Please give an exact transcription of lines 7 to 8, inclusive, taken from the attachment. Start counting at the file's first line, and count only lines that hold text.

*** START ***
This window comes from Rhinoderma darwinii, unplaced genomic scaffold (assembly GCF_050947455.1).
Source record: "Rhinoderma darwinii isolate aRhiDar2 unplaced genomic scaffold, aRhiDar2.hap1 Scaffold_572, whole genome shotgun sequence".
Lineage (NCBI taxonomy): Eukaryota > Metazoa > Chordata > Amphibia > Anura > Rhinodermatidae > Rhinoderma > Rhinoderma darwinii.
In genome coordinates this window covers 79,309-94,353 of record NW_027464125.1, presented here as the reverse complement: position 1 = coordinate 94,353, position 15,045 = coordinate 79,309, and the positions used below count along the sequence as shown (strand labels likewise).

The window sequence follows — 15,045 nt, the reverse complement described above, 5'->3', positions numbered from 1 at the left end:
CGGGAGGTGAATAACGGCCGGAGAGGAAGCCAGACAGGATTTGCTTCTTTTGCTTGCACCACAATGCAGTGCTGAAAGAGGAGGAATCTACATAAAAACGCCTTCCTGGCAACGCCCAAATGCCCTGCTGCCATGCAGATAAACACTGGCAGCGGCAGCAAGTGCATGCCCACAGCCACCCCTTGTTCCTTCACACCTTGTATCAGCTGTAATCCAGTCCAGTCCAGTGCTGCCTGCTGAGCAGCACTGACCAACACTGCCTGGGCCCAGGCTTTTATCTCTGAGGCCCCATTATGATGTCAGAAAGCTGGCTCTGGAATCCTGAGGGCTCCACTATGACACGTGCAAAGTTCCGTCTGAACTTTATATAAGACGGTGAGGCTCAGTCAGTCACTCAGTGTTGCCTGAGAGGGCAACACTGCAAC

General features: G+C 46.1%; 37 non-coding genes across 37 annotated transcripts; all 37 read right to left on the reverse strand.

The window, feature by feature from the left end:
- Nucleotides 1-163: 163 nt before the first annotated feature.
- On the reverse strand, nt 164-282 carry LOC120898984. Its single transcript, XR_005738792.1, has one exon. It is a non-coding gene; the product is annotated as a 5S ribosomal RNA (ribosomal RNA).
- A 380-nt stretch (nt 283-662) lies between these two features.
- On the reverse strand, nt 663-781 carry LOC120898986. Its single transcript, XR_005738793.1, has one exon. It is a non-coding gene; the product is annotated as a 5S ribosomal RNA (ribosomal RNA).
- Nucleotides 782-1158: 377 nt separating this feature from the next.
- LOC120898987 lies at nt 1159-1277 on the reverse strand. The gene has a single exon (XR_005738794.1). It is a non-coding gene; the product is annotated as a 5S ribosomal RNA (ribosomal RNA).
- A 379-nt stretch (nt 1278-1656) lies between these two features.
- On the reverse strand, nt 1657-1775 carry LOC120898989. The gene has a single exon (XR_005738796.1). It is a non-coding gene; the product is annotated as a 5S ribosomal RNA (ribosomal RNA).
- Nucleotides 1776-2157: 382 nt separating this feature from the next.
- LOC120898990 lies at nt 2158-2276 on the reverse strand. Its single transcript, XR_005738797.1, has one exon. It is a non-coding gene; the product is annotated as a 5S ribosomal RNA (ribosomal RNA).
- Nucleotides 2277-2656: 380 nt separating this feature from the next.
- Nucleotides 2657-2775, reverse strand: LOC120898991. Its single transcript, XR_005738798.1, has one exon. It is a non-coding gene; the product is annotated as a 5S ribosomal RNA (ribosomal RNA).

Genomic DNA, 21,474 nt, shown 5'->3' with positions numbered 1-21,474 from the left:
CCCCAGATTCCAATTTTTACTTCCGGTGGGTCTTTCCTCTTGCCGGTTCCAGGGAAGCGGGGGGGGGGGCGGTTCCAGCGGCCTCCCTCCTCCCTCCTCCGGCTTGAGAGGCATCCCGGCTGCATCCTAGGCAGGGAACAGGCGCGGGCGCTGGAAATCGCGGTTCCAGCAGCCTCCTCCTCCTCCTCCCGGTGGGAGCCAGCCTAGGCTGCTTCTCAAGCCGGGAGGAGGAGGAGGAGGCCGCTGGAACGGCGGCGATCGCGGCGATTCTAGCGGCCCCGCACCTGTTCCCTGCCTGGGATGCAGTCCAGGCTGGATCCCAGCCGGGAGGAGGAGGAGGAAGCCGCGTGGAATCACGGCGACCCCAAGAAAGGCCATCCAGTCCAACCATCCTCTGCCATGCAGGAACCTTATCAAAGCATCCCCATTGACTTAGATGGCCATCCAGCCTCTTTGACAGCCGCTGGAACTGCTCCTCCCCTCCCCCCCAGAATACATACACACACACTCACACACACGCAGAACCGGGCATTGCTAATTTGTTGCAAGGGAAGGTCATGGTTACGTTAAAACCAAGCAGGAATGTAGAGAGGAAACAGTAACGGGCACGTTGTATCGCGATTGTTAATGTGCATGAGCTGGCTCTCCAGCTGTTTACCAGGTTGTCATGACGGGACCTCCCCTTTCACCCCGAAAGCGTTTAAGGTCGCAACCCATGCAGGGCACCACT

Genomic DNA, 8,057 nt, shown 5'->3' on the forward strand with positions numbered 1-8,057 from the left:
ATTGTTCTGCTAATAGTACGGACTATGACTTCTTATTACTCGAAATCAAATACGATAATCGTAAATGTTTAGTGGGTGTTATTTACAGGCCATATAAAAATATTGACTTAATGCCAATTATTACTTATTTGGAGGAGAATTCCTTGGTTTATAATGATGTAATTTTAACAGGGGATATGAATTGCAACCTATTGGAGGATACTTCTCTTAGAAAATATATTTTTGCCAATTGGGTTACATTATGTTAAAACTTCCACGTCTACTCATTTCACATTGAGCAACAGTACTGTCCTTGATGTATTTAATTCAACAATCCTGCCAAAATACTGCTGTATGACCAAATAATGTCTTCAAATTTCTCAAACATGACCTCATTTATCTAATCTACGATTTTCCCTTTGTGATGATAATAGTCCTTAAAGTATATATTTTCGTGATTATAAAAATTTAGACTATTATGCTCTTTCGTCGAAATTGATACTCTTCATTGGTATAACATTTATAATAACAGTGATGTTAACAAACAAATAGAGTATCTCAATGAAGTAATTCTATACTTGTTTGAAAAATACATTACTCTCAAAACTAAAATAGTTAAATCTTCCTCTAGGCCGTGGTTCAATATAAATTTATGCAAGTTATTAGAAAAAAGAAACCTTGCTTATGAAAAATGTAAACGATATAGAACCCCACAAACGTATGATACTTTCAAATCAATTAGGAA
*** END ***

General features: G+C 46.1%; 37 non-coding genes across 37 annotated transcripts; all 37 read right to left on the reverse strand.

The window, feature by feature from the left end: